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Let a counselor who understands Interpersonal Neurobiology

help you conquer your anxiety

Anxiety is imprinted in the brain initially or starts out for several reasons:  

When we are children, all events, objects and people we encounter are new experiences to us. We lack the prior knowledge to know what to expect from new people, things, events, and places. 

Even more important if our brains associate those situations as stressful, then these images can continue to bring about anxiety for us throughout our life, sometimes without our conscious awareness or memory. 

In addition, when we do not yet have necessary skills to successfully master situations, then going through them can feel scary. This combination can prevent or decrease our confidence or ability to stop either a person or a scary situation that may cause our adrenal system to turn on and create a feeling of fear. 

When the adrenaline starts pumping, we feel scared in the mind and in the body.  This leaves a memory or impression with us until we do something different to change or overwrite it.


Example- a spider scares us when we are little and we don’t know we can get rid of it. Instead we might just jump on a chair and scream until an adult takes care of it for us. When we let an adult solve it- our adrenaline goes down. We may feel relieved, but our mind registers that we are not the one who solved it. If the next time we see a spider, our adrenaline isn’t too high and we remember what to do, and then do it, then we extinguish the fear and the anxiety.  If we are never successful navigating through the situation of extinguishing the danger the spider represents, then we can remain irrationally fearful of spiders for the rest of our lives.

What is a DOUBLE BIND?

This is a situation where there is no clear or immediate answer and a person is stuck between making two or more choices, where either choice will cause cortisol and adrenaline to surge.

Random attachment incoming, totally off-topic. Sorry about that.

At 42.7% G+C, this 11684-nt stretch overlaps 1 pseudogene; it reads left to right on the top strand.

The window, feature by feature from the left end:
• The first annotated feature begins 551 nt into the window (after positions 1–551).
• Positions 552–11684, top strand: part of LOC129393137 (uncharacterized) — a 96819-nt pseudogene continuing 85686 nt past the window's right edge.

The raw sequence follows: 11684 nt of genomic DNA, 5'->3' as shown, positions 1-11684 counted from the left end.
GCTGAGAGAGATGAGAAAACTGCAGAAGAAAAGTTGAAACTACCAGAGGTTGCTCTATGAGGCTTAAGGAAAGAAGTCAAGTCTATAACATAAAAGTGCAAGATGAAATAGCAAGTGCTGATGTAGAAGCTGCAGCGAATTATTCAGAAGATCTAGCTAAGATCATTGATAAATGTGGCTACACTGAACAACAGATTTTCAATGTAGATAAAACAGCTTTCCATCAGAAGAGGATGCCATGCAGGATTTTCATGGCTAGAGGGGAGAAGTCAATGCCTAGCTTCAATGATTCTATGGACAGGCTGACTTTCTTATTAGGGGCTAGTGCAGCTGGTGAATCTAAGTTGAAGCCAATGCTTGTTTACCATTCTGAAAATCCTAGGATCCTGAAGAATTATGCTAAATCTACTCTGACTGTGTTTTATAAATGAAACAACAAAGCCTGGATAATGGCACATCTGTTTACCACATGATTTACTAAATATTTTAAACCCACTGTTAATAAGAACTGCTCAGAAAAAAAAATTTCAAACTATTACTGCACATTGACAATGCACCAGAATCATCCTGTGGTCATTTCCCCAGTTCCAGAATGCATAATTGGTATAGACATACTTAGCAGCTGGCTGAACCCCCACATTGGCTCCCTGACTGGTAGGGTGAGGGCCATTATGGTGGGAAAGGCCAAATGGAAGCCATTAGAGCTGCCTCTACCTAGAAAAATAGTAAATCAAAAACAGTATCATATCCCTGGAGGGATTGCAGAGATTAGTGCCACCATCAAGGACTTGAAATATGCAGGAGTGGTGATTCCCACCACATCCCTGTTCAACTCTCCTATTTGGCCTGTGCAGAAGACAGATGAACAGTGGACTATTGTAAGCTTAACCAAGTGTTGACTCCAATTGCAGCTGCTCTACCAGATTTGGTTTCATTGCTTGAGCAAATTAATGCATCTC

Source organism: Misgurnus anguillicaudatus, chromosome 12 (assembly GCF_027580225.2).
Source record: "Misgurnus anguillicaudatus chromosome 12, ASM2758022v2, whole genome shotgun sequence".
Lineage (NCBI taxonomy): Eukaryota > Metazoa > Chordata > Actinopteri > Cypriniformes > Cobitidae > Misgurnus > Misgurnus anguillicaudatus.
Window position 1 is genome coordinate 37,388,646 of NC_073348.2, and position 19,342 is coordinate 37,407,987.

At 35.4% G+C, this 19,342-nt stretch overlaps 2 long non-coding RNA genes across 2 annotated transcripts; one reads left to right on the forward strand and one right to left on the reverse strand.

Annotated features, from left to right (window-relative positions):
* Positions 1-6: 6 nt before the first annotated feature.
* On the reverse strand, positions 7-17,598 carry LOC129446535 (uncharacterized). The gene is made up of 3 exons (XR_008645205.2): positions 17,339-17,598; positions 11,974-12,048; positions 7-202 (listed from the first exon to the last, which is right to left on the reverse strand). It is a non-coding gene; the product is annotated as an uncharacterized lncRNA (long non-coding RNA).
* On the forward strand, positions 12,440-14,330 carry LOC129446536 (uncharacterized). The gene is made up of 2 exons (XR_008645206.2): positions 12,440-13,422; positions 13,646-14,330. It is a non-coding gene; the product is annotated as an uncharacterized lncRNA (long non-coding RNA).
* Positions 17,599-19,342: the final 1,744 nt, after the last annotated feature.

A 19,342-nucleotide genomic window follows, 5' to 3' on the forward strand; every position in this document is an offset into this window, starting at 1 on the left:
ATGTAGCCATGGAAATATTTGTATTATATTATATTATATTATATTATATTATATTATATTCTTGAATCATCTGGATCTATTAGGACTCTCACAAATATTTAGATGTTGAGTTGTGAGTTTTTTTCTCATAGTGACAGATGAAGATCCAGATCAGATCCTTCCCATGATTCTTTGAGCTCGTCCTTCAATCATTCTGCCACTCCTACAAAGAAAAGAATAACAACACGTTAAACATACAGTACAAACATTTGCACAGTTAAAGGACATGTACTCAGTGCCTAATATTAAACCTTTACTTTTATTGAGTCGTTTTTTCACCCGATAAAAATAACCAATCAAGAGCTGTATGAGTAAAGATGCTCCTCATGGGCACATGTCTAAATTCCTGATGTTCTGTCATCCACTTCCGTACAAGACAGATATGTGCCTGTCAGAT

Double bind scenario- Back to the spider example- 


We see the spider. We get scared. But perhaps we figure out that we can step on the spider and stop our fear and lower our adrenaline. But we know we have a parent who will get upset if we kill bugs and will only let us pick it up with a paper towel and not kill it. We know stepping on it will stop our adrenaline. However, we also predict that stepping on it will make our parents mad and have them yell at us, which will also raise our adrenaline. We calculate that stepping on it will be much easier then chasing it down with a paper towel. And we predict that it will be hard to catch in a paper towel and hard to hold in a paper towel without escaping and that thought gives us anxiety.  

So we know we will have to pick between two equally stress producing situations. Step on it and get yelled at or pick it up in a paper towel and get anxious about trying to catch it and about it escaping.

        Double binds usually involve        authority figures

When we are in a situation with an authority figure- parent, teacher, boss, police officer, doctor, lawyer- anyone who has the ability or means to withhold a reward or administer a punishment, and we know they have the ability to have an important positive or negative impact in our lives, this will limit our ability to make the decision we truly want. This knowledge alone and lack of a choice can create a rise in our adrenaline and cortisol.


The impact the authority figure has on us could be either physical, financial, social, or emotional. If we feel we have no ability to influence the outcome over the authority figure's decision, then that will create a surge in our adrenaline or anxiety. Problem solving involving authority figures requires the most sophisticated and complicated problem solving ability, as it involves many variables to prioritize, giving up of our individual wants and needs, usually no reduction in anxiety, usually having to choose between two difficult choices, and a high degree of complex long term goal planning. 

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